Take your mind off COVID-19 with Relic Radio vintage radio podcasts [What We’re Into]

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Relic Radio vintage radio podcasts take my mind off the coronavirus pandemic.
Vintage radio podcasts are perfect for taking your mind off the coronavirus pandemic.
Photo: Lewis Wallace/Cult of Mac

What We're Into bug The nonstop onslaught of coronavirus news is making me a little crazy. Headlines asides, COVID-19-related content even infects the stream of shows in my Podcasts app. To ease my coronapanic, lately I’ve been binging on something a lot more relaxing: vintage radio podcasts from Relic Radio.

Served up through a variety of free podcasts, these old-time radio dramas really help take my mind off the rapidly unfolding COVID-19 horror show.

Emmy-winning actress joins Apple’s sci-fi epic See

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Alfre Woodward at Global Green USA's 12th Annual Millennium Awards.
Alfre Woodward at Global Green USA's 12th Annual Millennium Awards.
Photo: Global Green USA/ Flickr CC

Apple’s sci-fi drama See already has Jason Momoa from Aquaman, and now he’s joined by Alfre Woodward, who has no less than four Emmys and an Oscar nomination.

Aside from some of the cast, a director, and the writer, all we know about See is that it will be an “epic, world-building drama set in the future,” according to Variety.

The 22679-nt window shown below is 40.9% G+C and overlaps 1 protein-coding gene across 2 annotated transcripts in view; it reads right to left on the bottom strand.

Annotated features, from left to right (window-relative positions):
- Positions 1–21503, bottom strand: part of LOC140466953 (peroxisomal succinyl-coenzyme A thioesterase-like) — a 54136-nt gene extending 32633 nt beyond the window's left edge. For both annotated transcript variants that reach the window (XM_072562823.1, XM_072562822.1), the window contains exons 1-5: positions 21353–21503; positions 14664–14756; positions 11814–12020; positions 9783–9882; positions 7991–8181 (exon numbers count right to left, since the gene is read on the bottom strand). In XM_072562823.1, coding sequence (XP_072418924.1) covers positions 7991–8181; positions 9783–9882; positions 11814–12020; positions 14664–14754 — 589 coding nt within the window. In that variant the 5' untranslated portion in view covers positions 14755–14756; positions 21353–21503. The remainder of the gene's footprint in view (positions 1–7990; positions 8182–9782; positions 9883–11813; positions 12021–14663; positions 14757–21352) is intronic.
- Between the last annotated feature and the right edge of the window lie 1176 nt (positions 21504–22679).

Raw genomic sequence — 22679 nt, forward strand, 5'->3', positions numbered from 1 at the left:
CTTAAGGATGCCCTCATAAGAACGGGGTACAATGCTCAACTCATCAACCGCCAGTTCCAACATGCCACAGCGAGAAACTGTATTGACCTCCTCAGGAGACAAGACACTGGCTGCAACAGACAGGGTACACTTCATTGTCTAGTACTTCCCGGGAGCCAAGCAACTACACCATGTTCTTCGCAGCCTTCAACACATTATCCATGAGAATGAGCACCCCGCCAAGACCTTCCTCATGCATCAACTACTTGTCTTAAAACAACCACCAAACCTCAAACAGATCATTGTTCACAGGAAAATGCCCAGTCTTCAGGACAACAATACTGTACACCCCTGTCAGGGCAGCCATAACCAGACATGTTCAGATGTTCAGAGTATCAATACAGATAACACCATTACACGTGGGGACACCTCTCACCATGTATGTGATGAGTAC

See four minutes of jaw-dropping space travel in this sci-fi short

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A group of people await the arrival of a few dirigibles at the edge of the Victoria Crater on Mars in Erik Werquist's short film
People await the arrival of dirigibles at the edge of Mars' Victoria Crater in Erik Werquist's short film Wanderers.

You can wait until the 2030s when NASA hopes to land astronauts on Mars. Or, if you have four minutes to spare right now, you can see what it is like to stand on the edge of the red planet’s Victoria Crater or catch a Martian sunset.

Erik Wernquist will even throw in a side of rings — Saturn’s that is — for watching his awe-inducing short film, Wanderers, which is embedded below.

“I am always inspired by reading about astronomy, and planetary astronomy in particular,” Wernquist told Cult of Mac. “And when I read about, or see pictures from places, I often fantasize about what it would … feel like to actually be there.”